One way around this is to have the estate sell the asset at time of death. This means the asset will incur capital gains tax, but the tax-free threshold will apply, minimising the tax debt.

If the asset was the family home of the departed, it could be exempt from capital gains tax if it becomes the primary residence of a beneficiary or if it is sold within two years of the date of death.

Tax on superannuation death benefits

Dependants of the deceased will receive the superannuation death benefit free of tax. But adult children do not automatically qualify for this tax concession.

They need to prove to the Australian Taxation Office that their relationship with the deceased involved financial dependency.

Tax on invested income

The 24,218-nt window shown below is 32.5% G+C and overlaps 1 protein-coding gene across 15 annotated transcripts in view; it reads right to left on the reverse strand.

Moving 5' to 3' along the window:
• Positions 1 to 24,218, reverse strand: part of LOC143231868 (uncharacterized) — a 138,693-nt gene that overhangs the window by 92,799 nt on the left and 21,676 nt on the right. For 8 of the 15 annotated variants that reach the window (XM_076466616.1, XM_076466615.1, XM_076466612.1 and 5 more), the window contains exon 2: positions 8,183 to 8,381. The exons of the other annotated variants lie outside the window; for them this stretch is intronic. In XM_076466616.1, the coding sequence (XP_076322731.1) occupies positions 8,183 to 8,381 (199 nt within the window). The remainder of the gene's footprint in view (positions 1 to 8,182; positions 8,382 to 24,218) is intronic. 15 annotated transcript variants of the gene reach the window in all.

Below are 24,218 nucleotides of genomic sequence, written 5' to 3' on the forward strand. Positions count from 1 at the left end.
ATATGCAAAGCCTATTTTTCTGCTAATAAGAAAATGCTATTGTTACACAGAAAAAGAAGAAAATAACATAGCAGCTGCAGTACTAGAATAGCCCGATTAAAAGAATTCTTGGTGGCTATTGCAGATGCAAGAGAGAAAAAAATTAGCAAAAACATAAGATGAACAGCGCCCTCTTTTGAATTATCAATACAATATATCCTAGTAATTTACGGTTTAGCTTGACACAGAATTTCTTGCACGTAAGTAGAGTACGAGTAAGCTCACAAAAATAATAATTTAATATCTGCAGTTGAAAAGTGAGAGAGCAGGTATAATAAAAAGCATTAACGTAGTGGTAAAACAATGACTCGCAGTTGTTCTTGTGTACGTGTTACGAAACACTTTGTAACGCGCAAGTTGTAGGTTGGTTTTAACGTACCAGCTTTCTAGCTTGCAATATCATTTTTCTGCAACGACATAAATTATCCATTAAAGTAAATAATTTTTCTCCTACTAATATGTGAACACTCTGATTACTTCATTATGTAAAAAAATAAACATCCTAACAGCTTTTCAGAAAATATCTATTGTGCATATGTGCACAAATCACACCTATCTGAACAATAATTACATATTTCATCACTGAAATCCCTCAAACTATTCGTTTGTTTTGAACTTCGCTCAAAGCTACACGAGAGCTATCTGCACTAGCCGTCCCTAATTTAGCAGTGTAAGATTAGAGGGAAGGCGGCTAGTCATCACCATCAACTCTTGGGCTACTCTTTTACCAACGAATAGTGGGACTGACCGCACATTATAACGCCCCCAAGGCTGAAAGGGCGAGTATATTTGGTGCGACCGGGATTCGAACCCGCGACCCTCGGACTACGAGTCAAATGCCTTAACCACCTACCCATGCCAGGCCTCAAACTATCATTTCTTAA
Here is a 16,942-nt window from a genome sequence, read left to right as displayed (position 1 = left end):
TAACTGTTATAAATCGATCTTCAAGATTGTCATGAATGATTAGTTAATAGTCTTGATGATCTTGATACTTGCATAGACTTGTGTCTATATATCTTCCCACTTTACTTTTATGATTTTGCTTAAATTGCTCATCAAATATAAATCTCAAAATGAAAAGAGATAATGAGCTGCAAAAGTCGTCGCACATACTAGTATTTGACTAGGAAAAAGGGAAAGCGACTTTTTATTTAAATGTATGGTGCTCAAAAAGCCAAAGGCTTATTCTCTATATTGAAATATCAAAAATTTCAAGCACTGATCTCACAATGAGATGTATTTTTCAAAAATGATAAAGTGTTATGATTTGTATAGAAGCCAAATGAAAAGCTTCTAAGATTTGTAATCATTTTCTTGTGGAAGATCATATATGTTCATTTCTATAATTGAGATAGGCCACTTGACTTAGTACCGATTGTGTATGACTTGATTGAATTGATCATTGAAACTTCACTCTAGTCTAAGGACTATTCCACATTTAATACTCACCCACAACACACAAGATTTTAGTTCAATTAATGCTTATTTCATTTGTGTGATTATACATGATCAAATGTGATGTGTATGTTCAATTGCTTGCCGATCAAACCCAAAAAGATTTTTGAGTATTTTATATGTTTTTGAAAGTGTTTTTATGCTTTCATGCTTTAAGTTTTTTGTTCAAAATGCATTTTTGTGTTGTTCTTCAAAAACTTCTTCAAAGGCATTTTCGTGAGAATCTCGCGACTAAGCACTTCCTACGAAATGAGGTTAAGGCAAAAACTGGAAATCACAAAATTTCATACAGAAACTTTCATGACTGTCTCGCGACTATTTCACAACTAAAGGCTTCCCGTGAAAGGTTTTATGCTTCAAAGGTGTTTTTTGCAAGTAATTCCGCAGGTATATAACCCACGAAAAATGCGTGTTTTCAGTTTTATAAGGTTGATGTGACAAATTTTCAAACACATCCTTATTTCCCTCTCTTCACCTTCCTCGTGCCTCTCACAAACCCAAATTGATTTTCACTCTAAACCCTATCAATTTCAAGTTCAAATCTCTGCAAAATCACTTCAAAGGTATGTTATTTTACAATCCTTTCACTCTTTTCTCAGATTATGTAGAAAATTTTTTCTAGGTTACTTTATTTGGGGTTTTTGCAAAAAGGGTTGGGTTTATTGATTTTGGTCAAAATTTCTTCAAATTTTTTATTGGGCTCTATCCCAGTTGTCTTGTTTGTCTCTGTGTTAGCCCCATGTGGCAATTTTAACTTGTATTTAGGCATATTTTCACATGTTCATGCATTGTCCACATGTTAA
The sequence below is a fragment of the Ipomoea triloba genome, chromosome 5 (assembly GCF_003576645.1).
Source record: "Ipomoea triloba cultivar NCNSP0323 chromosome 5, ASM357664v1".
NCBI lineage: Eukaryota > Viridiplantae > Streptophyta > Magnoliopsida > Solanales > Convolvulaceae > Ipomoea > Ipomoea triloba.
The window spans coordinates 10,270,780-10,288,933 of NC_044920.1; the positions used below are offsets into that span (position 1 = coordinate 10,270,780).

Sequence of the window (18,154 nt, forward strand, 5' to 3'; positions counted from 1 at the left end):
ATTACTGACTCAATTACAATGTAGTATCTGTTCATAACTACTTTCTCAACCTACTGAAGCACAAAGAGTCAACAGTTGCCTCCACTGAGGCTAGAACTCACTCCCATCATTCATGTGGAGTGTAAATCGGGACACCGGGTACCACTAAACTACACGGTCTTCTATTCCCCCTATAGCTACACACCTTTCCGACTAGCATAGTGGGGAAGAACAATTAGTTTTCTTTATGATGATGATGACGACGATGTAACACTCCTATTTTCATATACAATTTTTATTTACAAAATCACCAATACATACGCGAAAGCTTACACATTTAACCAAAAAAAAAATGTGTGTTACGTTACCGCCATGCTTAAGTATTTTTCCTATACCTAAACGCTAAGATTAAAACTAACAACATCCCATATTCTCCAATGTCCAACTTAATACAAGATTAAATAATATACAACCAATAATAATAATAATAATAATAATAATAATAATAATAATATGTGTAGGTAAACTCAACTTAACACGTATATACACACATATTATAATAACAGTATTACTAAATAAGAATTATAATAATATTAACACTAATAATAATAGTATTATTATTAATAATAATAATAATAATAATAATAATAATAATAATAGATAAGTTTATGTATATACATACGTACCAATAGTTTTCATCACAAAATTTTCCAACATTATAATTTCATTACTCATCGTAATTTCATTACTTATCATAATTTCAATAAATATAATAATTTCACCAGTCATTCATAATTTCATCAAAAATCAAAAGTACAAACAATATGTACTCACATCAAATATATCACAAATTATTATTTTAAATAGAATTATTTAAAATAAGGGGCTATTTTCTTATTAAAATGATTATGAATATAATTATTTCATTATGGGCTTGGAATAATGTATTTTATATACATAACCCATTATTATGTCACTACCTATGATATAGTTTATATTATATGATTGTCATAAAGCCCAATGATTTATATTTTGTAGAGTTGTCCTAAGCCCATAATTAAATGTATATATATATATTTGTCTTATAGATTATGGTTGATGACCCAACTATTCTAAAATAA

After a person passes away, their assets will continue to earn investment income. This income will need to be declared in the tax returns the legal personal representative files each financial year until the assets are disbursed.

One way to gain tax advantages is to set up a Testamentary Trust when creating the Will. This will not only provide beneficiaries greater flexibility in distributing capital and income, but may protect the asset from legal proceedings, such as marital breakdown or bankruptcy. Income generated by the trust can be allocated among the beneficiaries in a tax-effective manner.

Getting advice

Although there is some level of inevitability in death and taxes, the taxes incurred after someone passes away can be minimised. To find out more on how to minimise tax liabilities on inherited assets, talk to your adviser.